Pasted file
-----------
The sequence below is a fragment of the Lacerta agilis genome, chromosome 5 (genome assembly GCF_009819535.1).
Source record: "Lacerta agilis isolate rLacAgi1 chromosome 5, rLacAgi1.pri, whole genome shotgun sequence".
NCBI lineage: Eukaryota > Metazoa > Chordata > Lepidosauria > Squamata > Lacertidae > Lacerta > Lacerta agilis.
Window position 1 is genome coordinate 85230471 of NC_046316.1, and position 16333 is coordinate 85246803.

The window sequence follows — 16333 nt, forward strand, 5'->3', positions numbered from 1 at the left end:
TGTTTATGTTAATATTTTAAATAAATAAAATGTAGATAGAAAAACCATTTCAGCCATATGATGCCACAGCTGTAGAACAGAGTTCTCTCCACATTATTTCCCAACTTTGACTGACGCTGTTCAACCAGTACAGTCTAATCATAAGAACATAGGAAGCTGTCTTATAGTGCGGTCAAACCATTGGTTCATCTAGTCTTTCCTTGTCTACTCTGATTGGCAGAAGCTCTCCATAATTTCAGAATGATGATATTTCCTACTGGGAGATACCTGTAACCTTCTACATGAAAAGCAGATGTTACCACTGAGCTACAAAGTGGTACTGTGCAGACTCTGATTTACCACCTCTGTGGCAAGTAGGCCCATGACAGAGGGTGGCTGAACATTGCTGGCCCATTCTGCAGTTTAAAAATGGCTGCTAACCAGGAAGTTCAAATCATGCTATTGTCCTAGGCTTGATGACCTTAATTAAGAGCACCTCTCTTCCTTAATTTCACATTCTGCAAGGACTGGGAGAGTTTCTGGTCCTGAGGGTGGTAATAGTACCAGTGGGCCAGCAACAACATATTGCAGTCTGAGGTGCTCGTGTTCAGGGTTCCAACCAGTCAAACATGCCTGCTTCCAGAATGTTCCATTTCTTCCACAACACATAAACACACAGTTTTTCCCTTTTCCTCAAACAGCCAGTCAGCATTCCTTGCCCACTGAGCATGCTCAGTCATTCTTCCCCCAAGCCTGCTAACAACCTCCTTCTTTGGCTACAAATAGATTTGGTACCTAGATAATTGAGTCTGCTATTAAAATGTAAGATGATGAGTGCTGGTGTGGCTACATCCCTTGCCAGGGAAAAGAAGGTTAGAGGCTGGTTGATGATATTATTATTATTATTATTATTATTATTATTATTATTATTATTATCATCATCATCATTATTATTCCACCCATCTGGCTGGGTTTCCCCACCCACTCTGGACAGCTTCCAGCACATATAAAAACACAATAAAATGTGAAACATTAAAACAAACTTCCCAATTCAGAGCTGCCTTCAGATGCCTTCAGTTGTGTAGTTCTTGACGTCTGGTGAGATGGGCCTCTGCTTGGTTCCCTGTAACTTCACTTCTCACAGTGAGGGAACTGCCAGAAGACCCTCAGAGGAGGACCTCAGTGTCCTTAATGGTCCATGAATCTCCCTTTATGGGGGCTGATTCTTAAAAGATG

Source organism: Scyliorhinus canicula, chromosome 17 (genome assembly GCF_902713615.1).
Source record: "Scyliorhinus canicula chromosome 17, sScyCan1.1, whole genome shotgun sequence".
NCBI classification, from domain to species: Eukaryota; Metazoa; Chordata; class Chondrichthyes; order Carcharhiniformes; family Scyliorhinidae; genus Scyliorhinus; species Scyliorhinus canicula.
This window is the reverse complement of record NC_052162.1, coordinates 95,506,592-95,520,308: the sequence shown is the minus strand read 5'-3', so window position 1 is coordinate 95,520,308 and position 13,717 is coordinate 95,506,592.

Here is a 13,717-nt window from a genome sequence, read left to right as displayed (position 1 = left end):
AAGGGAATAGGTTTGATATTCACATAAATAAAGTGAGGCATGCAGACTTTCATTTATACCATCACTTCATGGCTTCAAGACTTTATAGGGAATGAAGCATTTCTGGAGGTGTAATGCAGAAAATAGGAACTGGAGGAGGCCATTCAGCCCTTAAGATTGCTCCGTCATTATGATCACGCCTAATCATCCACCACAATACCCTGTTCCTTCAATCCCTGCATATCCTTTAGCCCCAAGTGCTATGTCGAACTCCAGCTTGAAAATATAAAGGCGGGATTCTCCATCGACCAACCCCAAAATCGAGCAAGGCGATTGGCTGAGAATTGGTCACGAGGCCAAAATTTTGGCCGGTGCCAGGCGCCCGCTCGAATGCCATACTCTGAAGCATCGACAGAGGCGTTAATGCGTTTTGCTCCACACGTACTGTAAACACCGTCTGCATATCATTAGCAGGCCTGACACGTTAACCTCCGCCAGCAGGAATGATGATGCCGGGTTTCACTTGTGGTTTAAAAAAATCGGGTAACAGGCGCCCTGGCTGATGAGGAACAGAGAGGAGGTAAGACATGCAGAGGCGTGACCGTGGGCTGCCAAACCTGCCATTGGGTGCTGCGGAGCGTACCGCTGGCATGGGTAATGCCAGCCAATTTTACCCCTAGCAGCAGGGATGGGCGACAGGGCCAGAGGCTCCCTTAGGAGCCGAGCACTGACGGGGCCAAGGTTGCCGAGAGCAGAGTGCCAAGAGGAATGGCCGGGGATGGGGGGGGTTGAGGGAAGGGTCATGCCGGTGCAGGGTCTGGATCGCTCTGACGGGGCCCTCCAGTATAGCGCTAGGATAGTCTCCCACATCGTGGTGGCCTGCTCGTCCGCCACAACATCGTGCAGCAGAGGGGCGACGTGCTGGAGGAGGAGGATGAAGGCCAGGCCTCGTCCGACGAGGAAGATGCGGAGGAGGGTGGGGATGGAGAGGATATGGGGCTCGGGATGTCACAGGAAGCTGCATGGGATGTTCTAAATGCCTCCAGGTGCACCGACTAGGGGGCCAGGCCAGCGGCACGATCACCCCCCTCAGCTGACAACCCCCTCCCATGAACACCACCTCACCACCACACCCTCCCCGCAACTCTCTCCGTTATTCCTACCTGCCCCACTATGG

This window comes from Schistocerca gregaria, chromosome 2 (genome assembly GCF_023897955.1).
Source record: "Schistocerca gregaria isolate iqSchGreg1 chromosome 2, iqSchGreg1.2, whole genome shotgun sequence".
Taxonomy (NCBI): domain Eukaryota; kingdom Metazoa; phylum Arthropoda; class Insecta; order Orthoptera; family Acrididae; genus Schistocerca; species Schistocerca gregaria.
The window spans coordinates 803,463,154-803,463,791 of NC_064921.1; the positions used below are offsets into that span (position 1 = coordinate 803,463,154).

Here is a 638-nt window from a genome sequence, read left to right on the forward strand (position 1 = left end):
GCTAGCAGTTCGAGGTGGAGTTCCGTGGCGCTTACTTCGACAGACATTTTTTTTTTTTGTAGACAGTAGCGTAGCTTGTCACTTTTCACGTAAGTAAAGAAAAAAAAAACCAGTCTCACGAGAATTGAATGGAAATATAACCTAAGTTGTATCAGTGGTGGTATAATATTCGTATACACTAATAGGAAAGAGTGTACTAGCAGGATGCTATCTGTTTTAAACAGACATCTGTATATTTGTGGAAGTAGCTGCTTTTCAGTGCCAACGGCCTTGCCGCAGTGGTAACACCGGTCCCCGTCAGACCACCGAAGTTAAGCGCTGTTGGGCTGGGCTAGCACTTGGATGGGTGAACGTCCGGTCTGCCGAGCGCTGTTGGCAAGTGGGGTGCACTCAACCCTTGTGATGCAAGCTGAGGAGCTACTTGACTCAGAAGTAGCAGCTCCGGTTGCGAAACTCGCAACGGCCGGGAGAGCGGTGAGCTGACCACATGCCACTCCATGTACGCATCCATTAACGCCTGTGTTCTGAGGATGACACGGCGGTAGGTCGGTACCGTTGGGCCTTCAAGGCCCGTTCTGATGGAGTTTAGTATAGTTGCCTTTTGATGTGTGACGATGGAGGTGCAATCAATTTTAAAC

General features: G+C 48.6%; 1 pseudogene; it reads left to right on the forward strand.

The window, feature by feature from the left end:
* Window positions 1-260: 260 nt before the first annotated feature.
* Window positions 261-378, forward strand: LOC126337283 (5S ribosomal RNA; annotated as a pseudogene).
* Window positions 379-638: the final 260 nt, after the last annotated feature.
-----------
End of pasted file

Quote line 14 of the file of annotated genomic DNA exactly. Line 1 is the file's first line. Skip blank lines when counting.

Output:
Source record: "Schistocerca gregaria isolate iqSchGreg1 chromosome 2, iqSchGreg1.2, whole genome shotgun sequence".